13 Jun Good360 Pioneers Prepositioning Program to Make Disaster Recovery More Effective
When record floods swamped parts of Missouri in late April, cresting rivers at levels not seen in over a hundred years, Good360 was able to coordinate delivery of relief supplies within days of the disaster.
This kind of rapid response is critical in any major disaster. But cutting through corporate bureaucracies, working with nonprofit partners, and managing relief logistics can often drag out response times. It might take weeks or even months for donated products to reach local communities in the throes of a devastating disaster. Working with our nonprofit partners, Good360 was able to reduce the time to get in-kind donations to the disaster zone in mere days.
What made the huge difference in this case? A seemingly simple, yet powerful strategy that Good360 is pioneering: the prepositioning of emergency relief items in key locations around the country. Leveraging our deep relationships with nonprofit and corporate partners, we believe Good360 is uniquely positioned to create a network of warehouses to store products ready to be deployed to disaster zones, as well as the resources needed to deliver them in a timely manner.
In the aftermath of the Missouri floods, we quickly deployed two semi-trucks packed with supplies — one coming from our Omaha distribution center and another arriving via Virginia through our nonprofit partner, Gleaning For the World. We also made sure that these supplies were specifically requested by the NGOs working on the ground to ensure that the impacted communities were getting exactly what they needed.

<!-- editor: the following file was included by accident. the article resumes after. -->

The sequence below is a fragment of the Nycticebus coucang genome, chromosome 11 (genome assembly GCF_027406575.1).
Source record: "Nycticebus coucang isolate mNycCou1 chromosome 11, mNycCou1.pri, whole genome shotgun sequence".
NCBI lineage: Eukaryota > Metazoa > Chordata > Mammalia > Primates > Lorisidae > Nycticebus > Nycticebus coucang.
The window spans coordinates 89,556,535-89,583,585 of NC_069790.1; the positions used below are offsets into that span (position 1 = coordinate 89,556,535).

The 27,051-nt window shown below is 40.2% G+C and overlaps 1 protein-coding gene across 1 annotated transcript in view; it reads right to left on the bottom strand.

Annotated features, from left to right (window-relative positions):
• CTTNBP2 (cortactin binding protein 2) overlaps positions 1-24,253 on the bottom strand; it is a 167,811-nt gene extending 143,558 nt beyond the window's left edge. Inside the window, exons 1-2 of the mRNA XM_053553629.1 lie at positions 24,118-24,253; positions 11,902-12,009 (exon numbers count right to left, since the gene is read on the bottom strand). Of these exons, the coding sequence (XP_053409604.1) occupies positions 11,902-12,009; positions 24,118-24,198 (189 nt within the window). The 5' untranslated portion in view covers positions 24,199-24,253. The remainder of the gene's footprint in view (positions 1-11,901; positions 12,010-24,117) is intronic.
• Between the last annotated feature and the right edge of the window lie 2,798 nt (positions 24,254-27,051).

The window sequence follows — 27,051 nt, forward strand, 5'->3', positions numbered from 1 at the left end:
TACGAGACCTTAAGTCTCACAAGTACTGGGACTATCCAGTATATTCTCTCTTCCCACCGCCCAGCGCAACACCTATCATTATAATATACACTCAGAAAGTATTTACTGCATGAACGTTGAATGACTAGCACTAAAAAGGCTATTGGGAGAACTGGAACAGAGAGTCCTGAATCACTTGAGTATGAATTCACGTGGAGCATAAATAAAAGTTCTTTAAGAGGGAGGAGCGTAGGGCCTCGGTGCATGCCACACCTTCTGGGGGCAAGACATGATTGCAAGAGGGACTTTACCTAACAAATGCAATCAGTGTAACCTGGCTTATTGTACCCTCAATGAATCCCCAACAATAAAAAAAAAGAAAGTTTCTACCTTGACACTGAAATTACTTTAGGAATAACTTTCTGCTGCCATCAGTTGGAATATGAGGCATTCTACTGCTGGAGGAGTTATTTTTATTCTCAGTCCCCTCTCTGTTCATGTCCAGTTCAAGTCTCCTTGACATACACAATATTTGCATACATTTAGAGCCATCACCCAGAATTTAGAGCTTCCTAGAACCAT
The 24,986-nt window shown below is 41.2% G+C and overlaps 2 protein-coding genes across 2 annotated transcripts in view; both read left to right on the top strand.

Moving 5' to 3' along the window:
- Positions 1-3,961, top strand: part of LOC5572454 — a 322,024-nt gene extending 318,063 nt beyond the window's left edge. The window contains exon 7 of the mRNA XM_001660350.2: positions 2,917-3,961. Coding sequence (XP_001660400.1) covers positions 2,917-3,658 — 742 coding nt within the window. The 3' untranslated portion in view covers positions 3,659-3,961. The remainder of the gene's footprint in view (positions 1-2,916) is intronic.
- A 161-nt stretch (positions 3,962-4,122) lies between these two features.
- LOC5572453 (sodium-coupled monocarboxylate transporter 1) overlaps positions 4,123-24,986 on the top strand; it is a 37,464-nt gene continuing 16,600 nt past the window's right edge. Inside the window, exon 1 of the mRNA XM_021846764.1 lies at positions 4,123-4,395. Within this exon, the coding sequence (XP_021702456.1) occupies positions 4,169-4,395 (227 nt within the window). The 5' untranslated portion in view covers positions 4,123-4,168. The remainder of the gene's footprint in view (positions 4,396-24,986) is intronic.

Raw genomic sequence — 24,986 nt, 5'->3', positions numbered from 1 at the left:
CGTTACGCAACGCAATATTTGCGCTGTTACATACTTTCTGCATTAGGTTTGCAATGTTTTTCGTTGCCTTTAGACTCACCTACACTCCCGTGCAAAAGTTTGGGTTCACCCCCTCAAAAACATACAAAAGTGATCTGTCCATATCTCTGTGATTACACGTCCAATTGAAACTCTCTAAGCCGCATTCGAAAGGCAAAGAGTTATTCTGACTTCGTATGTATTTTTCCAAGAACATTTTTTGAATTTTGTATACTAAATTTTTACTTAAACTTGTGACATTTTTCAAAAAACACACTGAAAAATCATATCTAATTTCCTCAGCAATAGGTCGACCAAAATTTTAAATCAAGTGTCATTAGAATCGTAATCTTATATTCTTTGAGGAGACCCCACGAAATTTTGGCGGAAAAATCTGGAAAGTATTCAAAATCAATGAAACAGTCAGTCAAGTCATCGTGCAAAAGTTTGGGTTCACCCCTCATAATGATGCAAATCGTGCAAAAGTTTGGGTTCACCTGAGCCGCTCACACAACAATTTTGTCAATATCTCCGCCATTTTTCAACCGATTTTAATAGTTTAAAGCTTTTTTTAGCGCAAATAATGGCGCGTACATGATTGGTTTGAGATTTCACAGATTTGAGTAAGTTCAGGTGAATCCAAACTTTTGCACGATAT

These truckloads, part of a monthly donation received from a major national retailer, were diverted in February from their regular destinations in anticipation of a major disaster occurring somewhere in the Midwest. When massive flooding triggered by deadly storms swept through Missouri and other nearby states months later, the emergency supplies stood ready to be sent to the most vulnerable victims. There was no waiting for a corporate partner to answer the plea for help, arranging for the arrival of goods, and then shipping them out again.
Along with the advantages of speed, prepositioning allows the Good360 team to ensure that the items being delivered are actually appropriate to send at that time. Up to 60 percent of all products donated during the immediate aftermath of a disaster ends up in landfills or cannot be used because the goods don’t match the actual needs of the locally impacted community.
For Missouri, the shipments contained “early response items” appropriate for flooding disasters, such as personal hygiene products, baby wipes, paper products, blankets, socks, and cleaning supplies like mold disinfectant.
As flood victims clean out their homes and look to rebuild, these initial needs will transition to longer-term items such as mattresses, pillows, bedding, furniture, and building supplies. Prepositioning helps ensure that the appropriate items are quickly deployed during all stages of a disaster — not just in those early headline-grabbing days.